California Divorce in 6 Simple Steps — A Primer

Divorce is never easy. Along with the emotional strain, dealing with all the forms, procedures, and rules required to file a divorce in California can become overwhelming. Understanding the basic process can help mitigate the stress.

Step 1: Prepare to File for a California Divorce

The first thing you want to do is inform your spouse about the divorce in person. If doing so is impossible, send an email, or call. Blindsiding your spouse may affect your case down the line, especially when it comes to agreeing to the division of property and support.

If you have children, talk to them about what’s happening and give them time to ask questions. Answer honestly and never disparage or speak badly of your spouse.

Once all parties are aware of the divorce, collect your passport, birth certificate, insurance policies, bank statements, and any other important documents.

Step 2: File Initial Documents

Now that you’re prepared, it’s time to file the paperwork. To initiate divorce proceedings, you must be a resident of California for at least six months and a resident of the county for at least 3 months. If this residency requirement is met, fill out and file a petition and a summons with your local courthouse, along with the required $435 filing (or “first appearance”) fee. If you have children under 18, a Declaration under Uniform Child Custody and Enforcement Act (UCCJEA) will also need to be filed.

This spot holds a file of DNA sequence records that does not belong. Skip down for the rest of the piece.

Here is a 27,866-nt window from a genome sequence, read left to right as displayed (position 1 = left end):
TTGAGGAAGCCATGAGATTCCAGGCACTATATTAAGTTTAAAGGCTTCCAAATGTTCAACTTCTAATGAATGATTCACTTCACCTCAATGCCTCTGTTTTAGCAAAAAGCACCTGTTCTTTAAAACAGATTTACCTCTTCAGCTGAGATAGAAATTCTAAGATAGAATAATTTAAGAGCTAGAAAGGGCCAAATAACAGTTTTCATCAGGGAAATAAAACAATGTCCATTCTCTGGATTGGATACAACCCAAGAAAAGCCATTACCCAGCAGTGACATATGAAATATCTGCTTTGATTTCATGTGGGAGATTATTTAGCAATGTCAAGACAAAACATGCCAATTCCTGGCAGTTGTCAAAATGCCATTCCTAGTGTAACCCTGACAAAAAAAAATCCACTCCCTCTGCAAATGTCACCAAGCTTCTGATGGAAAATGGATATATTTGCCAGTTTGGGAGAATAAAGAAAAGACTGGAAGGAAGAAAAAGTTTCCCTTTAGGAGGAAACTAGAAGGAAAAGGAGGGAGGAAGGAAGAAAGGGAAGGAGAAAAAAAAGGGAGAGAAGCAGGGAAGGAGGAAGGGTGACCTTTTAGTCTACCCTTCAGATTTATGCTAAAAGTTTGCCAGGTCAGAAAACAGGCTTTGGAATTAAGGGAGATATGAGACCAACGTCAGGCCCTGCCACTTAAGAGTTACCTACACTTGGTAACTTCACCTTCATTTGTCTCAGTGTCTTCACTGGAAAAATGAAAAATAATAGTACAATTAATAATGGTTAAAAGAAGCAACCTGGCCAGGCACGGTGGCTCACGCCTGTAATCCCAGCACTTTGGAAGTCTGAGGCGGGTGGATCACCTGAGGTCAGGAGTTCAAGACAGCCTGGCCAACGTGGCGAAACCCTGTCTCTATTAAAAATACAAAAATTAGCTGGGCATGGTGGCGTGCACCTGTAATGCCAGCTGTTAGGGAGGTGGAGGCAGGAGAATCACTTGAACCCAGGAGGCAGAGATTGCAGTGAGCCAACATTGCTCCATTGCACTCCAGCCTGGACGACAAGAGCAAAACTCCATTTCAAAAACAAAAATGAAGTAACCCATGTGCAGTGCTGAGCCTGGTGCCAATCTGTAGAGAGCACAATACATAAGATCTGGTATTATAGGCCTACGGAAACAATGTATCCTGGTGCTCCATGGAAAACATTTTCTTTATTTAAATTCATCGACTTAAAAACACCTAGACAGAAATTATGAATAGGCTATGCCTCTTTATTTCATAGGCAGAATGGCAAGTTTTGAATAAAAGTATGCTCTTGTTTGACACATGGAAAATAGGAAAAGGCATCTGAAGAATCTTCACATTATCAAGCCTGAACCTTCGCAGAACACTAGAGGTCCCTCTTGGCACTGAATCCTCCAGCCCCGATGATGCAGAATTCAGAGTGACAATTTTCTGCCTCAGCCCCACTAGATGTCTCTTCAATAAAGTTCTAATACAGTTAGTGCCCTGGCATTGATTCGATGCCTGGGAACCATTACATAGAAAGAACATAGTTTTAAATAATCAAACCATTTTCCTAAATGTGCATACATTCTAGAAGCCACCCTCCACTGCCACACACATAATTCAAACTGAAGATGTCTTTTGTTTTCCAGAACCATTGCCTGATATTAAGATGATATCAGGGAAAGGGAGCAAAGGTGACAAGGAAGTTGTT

Step 3: Deliver the Documents to Your Spouse

Once the paperwork is properly filed, ask a friend, contact the sheriff’s office, or hire a licensed process server to deliver, or serve, the papers to your spouse, who will then have 30 days to file a response. You cannot serve the paperwork yourself. It must be a third party over the age of 18.

After they’ve served the papers, ask the third party to file a Proof of Service of Summons with the court as proof they were delivered.

Step 4: Share Your Finances

Within 60 days of filing the petition for divorce (or filing a response), California fiduciary laws dictate that you must fill out a Declaration of Disclosure, an Income and Expense Declaration, a Schedule of Assets and Debts, and a Property Declaration.

Step 5: Make Decisions About Finances, Property, and Children

Through the process of discovery (the obtaining of documents and asking questions under the penalty of perjury), you and your spouse will come to terms with the division of assets, property, and childcare. If for whatever reason, a mutual consensus becomes impossible, mediation or a court hearing may be necessary.

Step 6: File the Final Forms

To finalize your California divorce, you will file a set of final forms. These vary depending on whether written agreements or support orders are included. If all information is accurate and complete, a judge will sign off on the divorce. There is a six-month waiting period before this final judgement is filed.

If you have any other questions or concerns, feel free to contact King Law Firm Attorneys at Law, Inc.

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